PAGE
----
[6tisch-security] [Ace] HKDF useage in ace-cose-ecdhe-05 (fwd) Dan Harkins: [Ace] HKDF useage in ace-cose-ecdhe-05

Michael Richardson <mcr+ietf@sandelman.ca> Wed, 29 March 2017 22:02 UTC

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From: Michael Richardson <mcr+ietf@sandelman.ca>
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Date: Wed, 29 Mar 2017 18:02:23 -0400
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Subject: [6tisch-security] [Ace] HKDF useage in ace-cose-ecdhe-05 (fwd) Dan Harkins: [Ace] HKDF useage in ace-cose-ecdhe-05
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At least, for the archival and consideration of anyone who wasn't in ACE.

--- Begin Message ---
   Hello,

   I want to expand on my comments I made at the mic on Monday regarding
key derivation with symmetric key authentication in draft-selander-ace-
cose-ecdhe-05. When doing authentication with symmetric keys message 1 is
encrypted using K_1 and K_1 is generated by passing (as far as I can tell,
and I did admit at the mic that it's a little fuzzy) the PSK as salt and
an empty key to HKDF. This poses some problems I think.

   - The only source of entropy in K_1 is the PSK and this makes the
protocol
     susceptible to a passive dictionary attack[1] that would,
otherwise, not
     be possible.

   - It seems somewhat unhygienic, from a crypto point of view, to pass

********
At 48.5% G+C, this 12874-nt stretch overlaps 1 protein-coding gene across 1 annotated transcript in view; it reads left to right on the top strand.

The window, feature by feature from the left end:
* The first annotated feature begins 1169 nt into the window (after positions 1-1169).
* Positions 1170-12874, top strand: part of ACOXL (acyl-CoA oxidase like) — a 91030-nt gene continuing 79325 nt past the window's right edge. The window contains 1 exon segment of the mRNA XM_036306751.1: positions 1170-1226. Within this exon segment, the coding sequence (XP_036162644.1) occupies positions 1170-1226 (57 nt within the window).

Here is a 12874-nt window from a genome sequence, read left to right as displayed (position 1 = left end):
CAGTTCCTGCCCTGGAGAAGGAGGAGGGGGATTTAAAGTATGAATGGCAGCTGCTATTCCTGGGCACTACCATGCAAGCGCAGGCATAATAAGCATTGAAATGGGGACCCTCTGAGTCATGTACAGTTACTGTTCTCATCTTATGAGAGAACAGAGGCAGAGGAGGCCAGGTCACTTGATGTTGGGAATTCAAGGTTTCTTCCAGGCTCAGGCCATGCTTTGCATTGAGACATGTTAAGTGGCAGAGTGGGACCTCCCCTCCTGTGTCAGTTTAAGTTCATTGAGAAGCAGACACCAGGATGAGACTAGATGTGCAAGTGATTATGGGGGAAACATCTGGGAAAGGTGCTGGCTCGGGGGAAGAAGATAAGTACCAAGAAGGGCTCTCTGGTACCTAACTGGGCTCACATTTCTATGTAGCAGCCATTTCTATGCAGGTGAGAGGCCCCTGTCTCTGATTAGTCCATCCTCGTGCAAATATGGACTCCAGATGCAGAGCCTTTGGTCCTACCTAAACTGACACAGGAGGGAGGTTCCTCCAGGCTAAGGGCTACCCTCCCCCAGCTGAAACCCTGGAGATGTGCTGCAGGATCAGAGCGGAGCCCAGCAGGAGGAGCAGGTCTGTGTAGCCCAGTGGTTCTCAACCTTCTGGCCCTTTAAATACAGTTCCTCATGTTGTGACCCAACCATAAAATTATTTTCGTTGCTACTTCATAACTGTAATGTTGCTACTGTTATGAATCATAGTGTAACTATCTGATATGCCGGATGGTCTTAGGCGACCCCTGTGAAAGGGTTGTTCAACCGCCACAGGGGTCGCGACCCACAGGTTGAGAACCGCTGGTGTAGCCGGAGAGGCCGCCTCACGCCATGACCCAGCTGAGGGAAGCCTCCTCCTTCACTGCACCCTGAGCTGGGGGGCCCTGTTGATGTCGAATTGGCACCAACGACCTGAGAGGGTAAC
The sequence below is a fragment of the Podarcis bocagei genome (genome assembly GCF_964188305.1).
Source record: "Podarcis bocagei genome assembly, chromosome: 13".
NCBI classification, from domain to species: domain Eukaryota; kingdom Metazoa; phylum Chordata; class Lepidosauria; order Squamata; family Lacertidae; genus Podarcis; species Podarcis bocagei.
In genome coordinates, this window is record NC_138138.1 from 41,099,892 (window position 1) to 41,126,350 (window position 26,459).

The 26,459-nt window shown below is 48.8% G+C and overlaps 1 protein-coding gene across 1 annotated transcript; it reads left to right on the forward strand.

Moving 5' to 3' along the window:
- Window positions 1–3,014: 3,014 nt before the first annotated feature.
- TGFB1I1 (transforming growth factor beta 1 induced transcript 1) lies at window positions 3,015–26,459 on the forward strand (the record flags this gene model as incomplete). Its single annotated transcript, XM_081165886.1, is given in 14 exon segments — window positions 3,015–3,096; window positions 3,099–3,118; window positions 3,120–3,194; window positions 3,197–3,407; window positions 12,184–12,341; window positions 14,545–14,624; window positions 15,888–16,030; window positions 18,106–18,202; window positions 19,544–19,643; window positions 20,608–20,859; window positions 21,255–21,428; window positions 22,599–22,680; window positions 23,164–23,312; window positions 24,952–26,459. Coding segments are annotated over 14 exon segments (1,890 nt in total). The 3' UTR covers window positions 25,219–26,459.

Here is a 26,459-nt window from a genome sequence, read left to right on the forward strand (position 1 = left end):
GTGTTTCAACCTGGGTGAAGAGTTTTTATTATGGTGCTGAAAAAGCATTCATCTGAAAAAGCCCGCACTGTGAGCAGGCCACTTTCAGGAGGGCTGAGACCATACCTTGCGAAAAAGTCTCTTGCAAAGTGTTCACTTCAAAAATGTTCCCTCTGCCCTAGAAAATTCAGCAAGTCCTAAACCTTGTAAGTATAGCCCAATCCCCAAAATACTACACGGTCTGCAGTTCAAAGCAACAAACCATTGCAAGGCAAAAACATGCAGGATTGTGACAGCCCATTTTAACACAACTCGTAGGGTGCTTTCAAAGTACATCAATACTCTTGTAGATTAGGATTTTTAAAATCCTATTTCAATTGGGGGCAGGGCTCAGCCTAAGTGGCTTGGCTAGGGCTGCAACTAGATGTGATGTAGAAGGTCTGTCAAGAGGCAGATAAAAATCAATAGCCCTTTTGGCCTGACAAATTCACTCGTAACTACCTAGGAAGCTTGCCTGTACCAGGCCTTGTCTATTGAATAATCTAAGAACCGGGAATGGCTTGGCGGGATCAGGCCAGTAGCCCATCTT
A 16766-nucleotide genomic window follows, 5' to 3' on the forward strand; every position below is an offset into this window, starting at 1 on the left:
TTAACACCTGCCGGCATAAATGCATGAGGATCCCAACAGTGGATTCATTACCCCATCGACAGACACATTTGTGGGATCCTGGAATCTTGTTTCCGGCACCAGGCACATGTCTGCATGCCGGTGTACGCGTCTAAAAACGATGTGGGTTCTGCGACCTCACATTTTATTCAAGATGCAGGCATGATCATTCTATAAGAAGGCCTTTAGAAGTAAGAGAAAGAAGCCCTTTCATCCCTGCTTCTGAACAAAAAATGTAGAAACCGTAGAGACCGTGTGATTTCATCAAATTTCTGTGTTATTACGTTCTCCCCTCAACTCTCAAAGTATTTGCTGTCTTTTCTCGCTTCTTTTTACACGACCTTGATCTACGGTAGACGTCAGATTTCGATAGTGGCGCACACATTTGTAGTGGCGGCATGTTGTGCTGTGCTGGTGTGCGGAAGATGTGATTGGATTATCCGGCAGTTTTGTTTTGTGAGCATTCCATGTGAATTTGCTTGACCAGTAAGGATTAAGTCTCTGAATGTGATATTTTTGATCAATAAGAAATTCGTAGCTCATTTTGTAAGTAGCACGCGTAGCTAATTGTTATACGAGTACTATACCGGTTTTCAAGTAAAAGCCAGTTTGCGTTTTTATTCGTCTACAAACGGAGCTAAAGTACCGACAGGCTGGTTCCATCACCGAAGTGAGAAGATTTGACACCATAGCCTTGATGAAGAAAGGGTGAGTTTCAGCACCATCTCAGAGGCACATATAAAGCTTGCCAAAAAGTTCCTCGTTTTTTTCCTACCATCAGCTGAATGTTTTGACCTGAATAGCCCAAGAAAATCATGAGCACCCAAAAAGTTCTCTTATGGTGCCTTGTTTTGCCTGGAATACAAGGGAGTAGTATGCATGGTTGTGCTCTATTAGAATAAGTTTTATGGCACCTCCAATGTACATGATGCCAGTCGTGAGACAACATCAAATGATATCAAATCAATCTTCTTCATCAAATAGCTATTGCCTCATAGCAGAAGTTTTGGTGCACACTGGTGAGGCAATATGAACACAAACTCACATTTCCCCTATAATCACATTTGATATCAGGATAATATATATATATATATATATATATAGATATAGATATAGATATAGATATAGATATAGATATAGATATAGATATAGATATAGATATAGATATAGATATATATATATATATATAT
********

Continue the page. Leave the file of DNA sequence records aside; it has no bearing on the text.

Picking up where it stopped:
a NULL key to a key derivation function.

   - Use of the PSK in messages 2 and 3 authenticate the particular key
     used in the AEAD and decryption/verification provides authentication of
     the sender to the receiver. But for message 1 is different. There is
     no benefit to the key exchange provided by encryption of message 1.

   The sole benefit of encrypting in message 1 seems to be that EXT_1 gets
encrypted. But EXT_1 in the asymmetric case is not encrypted so there
doesn't really seem there can be much that needs protection; seems like
this is more of an opportunistic thing. That being the case, there is
little upside and considerable downside to generating K_1 and encrypting
a portion of message 1. I recommend that being removed from the draft.

   regards,

   Dan.

[1] a dictionary attack is defined as one where the attacker gains an
advantage from computation as opposed to interaction. The size of the
dictionary (e.g. all numbers between 0 and 2^256) only affects the
probability of success of the attack not whether it is a dictionary
attack or not.




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Michael Richardson <mcr+IETF@sandelman.ca>ca>, Sandelman Software Works
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